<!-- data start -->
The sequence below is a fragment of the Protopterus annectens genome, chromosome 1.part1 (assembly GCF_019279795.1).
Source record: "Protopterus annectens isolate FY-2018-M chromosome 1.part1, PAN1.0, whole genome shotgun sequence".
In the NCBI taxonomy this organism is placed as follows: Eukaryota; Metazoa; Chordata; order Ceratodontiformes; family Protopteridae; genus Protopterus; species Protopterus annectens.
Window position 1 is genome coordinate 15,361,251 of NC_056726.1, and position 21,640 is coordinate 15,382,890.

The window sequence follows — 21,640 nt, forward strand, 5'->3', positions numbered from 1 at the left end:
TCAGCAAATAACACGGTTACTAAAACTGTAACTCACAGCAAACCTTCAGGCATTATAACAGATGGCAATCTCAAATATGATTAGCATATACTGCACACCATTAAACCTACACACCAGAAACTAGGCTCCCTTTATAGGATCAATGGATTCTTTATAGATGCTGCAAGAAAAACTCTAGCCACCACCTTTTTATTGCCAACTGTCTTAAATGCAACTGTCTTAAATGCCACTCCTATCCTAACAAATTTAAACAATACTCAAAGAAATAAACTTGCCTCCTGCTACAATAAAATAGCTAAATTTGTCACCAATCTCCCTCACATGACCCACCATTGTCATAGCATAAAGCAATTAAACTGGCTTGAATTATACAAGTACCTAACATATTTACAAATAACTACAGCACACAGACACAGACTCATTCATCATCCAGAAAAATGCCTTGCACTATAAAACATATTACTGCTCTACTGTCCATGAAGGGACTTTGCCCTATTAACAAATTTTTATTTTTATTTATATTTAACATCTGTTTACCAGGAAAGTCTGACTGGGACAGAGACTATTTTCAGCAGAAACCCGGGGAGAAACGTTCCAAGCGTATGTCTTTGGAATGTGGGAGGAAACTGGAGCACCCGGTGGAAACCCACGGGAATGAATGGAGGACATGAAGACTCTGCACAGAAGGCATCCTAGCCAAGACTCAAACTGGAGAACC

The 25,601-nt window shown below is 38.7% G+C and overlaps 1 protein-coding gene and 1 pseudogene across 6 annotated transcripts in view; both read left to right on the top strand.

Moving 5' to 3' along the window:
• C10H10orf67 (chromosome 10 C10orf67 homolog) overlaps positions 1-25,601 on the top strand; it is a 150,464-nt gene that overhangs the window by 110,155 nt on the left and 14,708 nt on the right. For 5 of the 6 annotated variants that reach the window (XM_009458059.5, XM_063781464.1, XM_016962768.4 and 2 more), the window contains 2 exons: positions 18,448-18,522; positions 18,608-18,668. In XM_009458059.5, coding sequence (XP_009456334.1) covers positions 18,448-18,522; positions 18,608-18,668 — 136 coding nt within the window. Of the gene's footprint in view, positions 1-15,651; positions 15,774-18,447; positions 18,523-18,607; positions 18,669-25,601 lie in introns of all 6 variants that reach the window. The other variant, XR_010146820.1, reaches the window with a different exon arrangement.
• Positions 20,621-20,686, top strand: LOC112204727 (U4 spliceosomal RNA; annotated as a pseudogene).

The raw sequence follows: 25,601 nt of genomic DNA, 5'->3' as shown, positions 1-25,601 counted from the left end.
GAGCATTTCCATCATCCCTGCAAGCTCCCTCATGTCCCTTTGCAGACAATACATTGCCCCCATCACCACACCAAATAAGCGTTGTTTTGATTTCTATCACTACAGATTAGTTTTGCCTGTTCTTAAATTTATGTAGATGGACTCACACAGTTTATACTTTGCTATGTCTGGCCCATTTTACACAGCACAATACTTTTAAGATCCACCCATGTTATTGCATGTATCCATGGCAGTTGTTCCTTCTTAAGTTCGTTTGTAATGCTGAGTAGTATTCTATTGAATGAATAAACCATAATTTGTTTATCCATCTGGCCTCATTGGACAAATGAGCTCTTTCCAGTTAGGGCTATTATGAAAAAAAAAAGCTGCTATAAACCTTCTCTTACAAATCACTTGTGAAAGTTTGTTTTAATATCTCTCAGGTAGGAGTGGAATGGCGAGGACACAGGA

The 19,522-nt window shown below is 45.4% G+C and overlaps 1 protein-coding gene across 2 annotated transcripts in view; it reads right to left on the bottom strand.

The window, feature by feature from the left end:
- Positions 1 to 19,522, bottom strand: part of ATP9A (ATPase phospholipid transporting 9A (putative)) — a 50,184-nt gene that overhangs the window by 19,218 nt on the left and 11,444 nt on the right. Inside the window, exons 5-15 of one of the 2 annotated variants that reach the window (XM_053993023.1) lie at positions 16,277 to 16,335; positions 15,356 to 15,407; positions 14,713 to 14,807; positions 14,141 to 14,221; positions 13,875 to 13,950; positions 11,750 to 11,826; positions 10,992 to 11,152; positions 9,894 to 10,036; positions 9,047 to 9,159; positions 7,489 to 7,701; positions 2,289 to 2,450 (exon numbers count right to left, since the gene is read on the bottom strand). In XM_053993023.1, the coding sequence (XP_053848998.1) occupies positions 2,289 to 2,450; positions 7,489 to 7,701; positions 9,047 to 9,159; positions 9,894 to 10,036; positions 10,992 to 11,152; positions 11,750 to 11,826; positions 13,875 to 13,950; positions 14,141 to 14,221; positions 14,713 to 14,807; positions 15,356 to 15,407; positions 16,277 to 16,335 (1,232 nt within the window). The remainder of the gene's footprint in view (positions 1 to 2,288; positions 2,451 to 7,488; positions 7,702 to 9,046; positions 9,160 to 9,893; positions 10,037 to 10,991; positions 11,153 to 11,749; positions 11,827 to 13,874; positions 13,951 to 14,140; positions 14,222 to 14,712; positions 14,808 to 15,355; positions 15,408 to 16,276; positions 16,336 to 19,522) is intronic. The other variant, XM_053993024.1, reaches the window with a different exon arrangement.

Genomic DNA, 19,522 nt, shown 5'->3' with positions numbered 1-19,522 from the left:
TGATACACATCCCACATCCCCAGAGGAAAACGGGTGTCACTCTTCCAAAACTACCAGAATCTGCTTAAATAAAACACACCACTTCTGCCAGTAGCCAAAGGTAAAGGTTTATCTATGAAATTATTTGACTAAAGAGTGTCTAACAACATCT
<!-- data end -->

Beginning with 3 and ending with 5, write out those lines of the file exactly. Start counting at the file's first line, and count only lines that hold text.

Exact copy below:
In the NCBI taxonomy this organism is placed as follows: Eukaryota; Metazoa; Chordata; order Ceratodontiformes; family Protopteridae; genus Protopterus; species Protopterus annectens.
Window position 1 is genome coordinate 15,361,251 of NC_056726.1, and position 21,640 is coordinate 15,382,890.

The window sequence follows — 21,640 nt, forward strand, 5'->3', positions numbered from 1 at the left end: